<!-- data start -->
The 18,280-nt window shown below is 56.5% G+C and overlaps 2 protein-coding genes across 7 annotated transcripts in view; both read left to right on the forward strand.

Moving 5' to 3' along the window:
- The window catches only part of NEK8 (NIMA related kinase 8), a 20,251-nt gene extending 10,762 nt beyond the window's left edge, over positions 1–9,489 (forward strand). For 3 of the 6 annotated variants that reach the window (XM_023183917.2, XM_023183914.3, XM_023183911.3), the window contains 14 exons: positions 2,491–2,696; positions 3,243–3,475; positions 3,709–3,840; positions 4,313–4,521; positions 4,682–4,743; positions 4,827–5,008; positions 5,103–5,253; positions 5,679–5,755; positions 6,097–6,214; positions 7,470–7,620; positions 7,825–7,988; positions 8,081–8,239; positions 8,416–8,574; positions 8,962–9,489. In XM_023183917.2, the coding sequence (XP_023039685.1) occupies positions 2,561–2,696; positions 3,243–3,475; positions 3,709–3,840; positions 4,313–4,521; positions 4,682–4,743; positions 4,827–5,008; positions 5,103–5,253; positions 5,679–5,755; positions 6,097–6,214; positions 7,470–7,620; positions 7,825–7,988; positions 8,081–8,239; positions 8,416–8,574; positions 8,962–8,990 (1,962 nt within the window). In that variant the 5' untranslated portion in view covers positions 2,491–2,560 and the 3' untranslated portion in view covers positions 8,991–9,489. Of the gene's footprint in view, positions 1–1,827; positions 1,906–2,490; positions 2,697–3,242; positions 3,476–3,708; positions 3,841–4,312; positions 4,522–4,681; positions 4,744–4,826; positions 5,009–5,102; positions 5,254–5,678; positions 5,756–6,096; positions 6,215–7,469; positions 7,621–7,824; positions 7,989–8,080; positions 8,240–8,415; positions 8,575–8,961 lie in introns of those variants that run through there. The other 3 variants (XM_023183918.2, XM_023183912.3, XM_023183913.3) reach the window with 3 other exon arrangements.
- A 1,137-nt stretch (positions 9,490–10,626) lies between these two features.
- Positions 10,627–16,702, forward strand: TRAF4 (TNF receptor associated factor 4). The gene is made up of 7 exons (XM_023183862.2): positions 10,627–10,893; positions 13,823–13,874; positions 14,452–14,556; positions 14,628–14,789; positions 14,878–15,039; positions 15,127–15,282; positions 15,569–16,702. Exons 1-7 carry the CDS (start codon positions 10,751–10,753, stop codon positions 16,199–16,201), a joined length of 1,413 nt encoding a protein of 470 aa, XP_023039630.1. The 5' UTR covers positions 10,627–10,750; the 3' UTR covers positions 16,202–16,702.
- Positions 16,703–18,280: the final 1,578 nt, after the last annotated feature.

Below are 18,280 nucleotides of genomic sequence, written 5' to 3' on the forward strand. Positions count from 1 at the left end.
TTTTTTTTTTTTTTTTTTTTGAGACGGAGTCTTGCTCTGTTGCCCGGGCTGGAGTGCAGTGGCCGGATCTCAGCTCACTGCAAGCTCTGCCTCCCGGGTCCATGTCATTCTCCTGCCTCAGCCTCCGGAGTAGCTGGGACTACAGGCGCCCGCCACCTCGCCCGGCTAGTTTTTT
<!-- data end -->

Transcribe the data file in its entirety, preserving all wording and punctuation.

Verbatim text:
The 18,280-nt window shown below is 56.5% G+C and overlaps 2 protein-coding genes across 7 annotated transcripts in view; both read left to right on the forward strand.

Moving 5' to 3' along the window:
- The window catches only part of NEK8 (NIMA related kinase 8), a 20,251-nt gene extending 10,762 nt beyond the window's left edge, over positions 1–9,489 (forward strand). For 3 of the 6 annotated variants that reach the window (XM_023183917.2, XM_023183914.3, XM_023183911.3), the window contains 14 exons: positions 2,491–2,696; positions 3,243–3,475; positions 3,709–3,840; positions 4,313–4,521; positions 4,682–4,743; positions 4,827–5,008; positions 5,103–5,253; positions 5,679–5,755; positions 6,097–6,214; positions 7,470–7,620; positions 7,825–7,988; positions 8,081–8,239; positions 8,416–8,574; positions 8,962–9,489. In XM_023183917.2, the coding sequence (XP_023039685.1) occupies positions 2,561–2,696; positions 3,243–3,475; positions 3,709–3,840; positions 4,313–4,521; positions 4,682–4,743; positions 4,827–5,008; positions 5,103–5,253; positions 5,679–5,755; positions 6,097–6,214; positions 7,470–7,620; positions 7,825–7,988; positions 8,081–8,239; positions 8,416–8,574; positions 8,962–8,990 (1,962 nt within the window). In that variant the 5' untranslated portion in view covers positions 2,491–2,560 and the 3' untranslated portion in view covers positions 8,991–9,489. Of the gene's footprint in view, positions 1–1,827; positions 1,906–2,490; positions 2,697–3,242; positions 3,476–3,708; positions 3,841–4,312; positions 4,522–4,681; positions 4,744–4,826; positions 5,009–5,102; positions 5,254–5,678; positions 5,756–6,096; positions 6,215–7,469; positions 7,621–7,824; positions 7,989–8,080; positions 8,240–8,415; positions 8,575–8,961 lie in introns of those variants that run through there. The other 3 variants (XM_023183918.2, XM_023183912.3, XM_023183913.3) reach the window with 3 other exon arrangements.
- A 1,137-nt stretch (positions 9,490–10,626) lies between these two features.
- Positions 10,627–16,702, forward strand: TRAF4 (TNF receptor associated factor 4). The gene is made up of 7 exons (XM_023183862.2): positions 10,627–10,893; positions 13,823–13,874; positions 14,452–14,556; positions 14,628–14,789; positions 14,878–15,039; positions 15,127–15,282; positions 15,569–16,702. Exons 1-7 carry the CDS (start codon positions 10,751–10,753, stop codon positions 16,199–16,201), a joined length of 1,413 nt encoding a protein of 470 aa, XP_023039630.1. The 5' UTR covers positions 10,627–10,750; the 3' UTR covers positions 16,202–16,702.
- Positions 16,703–18,280: the final 1,578 nt, after the last annotated feature.

Below are 18,280 nucleotides of genomic sequence, written 5' to 3' on the forward strand. Positions count from 1 at the left end.
TTTTTTTTTTTTTTTTTTTTGAGACGGAGTCTTGCTCTGTTGCCCGGGCTGGAGTGCAGTGGCCGGATCTCAGCTCACTGCAAGCTCTGCCTCCCGGGTCCATGTCATTCTCCTGCCTCAGCCTCCGGAGTAGCTGGGACTACAGGCGCCCGCCACCTCGCCCGGCTAGTTTTTT